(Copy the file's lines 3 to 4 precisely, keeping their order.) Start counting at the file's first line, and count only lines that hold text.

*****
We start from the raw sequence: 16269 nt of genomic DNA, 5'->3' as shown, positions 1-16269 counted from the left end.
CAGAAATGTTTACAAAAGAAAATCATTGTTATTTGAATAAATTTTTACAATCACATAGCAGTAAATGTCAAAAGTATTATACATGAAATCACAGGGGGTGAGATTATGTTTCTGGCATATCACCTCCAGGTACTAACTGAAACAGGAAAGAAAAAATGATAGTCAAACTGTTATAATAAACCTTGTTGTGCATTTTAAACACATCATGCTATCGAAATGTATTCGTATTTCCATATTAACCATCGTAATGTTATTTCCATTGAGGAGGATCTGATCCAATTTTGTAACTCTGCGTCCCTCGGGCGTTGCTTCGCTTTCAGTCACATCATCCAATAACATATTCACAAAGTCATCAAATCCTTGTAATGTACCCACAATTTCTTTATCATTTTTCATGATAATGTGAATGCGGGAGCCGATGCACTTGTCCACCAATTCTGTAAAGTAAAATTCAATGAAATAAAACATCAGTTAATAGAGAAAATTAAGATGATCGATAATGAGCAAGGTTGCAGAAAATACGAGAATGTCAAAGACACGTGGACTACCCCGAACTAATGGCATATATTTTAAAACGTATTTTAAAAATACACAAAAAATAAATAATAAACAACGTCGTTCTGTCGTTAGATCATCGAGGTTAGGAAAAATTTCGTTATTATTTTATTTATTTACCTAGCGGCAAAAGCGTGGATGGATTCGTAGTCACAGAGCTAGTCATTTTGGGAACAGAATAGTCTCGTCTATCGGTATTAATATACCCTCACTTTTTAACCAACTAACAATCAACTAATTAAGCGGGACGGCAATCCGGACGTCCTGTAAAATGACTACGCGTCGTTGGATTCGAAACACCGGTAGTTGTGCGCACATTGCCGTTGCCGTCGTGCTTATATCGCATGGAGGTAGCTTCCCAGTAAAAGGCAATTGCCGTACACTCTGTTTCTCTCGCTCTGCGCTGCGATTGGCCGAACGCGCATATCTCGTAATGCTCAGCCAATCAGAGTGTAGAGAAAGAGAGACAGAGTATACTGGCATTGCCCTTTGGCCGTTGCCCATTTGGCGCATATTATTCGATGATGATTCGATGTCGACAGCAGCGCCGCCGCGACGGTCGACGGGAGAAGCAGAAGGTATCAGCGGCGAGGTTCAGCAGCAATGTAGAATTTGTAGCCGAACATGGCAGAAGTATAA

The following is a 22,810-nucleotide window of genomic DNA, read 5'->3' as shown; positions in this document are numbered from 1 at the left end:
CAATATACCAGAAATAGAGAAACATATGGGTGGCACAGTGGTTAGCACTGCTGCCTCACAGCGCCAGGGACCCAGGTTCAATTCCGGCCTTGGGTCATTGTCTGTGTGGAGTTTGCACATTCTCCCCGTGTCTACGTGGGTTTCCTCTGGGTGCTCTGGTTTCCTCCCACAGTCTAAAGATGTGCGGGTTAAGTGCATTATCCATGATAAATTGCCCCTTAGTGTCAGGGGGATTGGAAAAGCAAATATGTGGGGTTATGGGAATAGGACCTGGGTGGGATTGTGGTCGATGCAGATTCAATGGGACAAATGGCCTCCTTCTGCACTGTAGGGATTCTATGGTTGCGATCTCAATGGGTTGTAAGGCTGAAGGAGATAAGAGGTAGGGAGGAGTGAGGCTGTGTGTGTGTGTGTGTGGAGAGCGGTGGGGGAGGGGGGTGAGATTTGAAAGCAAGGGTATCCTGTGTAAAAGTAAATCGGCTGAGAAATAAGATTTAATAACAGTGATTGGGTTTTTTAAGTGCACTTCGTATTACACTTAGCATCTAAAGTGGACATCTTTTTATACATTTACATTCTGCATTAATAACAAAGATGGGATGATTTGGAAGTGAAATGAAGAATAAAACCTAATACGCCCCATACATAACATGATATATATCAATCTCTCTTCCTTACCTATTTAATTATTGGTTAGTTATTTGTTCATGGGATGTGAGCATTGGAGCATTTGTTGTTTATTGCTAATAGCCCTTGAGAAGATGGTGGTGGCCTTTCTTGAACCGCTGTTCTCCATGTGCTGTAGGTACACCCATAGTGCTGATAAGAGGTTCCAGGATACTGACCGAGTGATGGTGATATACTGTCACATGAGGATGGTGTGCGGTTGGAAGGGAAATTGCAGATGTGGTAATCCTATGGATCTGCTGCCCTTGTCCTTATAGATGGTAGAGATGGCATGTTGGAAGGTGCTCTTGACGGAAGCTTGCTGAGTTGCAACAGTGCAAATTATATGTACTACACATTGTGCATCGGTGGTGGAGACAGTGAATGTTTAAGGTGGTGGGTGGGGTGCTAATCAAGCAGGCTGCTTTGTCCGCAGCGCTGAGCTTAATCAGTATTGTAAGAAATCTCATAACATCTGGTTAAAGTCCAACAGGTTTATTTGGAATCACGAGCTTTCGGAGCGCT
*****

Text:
The following is a 22,810-nucleotide window of genomic DNA, read 5'->3' as shown; positions in this document are numbered from 1 at the left end:
CAATATACCAGAAATAGAGAAACATATGGGTGGCACAGTGGTTAGCACTGCTGCCTCACAGCGCCAGGGACCCAGGTTCAATTCCGGCCTTGGGTCATTGTCTGTGTGGAGTTTGCACATTCTCCCCGTGTCTACGTGGGTTTCCTCTGGGTGCTCTGGTTTCCTCCCACAGTCTAAAGATGTGCGGGTTAAGTGCATTATCCATGATAAATTGCCCCTTAGTGTCAGGGGGATTGGAAAAGCAAATATGTGGGGTTATGGGAATAGGACCTGGGTGGGATTGTGGTCGATGCAGATTCAATGGGACAAATGGCCTCCTTCTGCACTGTAGGGATTCTATGGTTGCGATCTCAATGGGTTGTAAGGCTGAAGGAGATAAGAGGTAGGGAGGAGTGAGGCTGTGTGTGTGTGTGTGTGGAGAGCGGTGGGGGAGGGGGGTGAGATTTGAAAGCAAGGGTATCCTGTGTAAAAGTAAATCGGCTGAGAAATAAGATTTAATAACAGTGATTGGGTTTTTTAAGTGCACTTCGTATTACACTTAGCATCTAAAGTGGACATCTTTTTATACATTTACATTCTGCATTAATAACAAAGATGGGATGATTTGGAAGTGAAATGAAGAATAAAACCTAATACGCCCCATACATAACATGATATATATCAATCTCTCTTCCTTACCTATTTAATTATTGGTTAGTTATTTGTTCATGGGATGTGAGCATTGGAGCATTTGTTGTTTATTGCTAATAGCCCTTGAGAAGATGGTGGTGGCCTTTCTTGAACCGCTGTTCTCCATGTGCTGTAGGTACACCCATAGTGCTGATAAGAGGTTCCAGGATACTGACCGAGTGATGGTGATATACTGTCACATGAGGATGGTGTGCGGTTGGAAGGGAAATTGCAGATGTGGTAATCCTATGGATCTGCTGCCCTTGTCCTTATAGATGGTAGAGATGGCATGTTGGAAGGTGCTCTTGACGGAAGCTTGCTGAGTTGCAACAGTGCAAATTATATGTACTACACATTGTGCATCGGTGGTGGAGACAGTGAATGTTTAAGGTGGTGGGTGGGGTGCTAATCAAGCAGGCTGCTTTGTCCGCAGCGCTGAGCTTAATCAGTATTGTAAGAAATCTCATAACATCTGGTTAAAGTCCAACAGGTTTATTTGGAATCACGAGCTTTCGGAGCGCT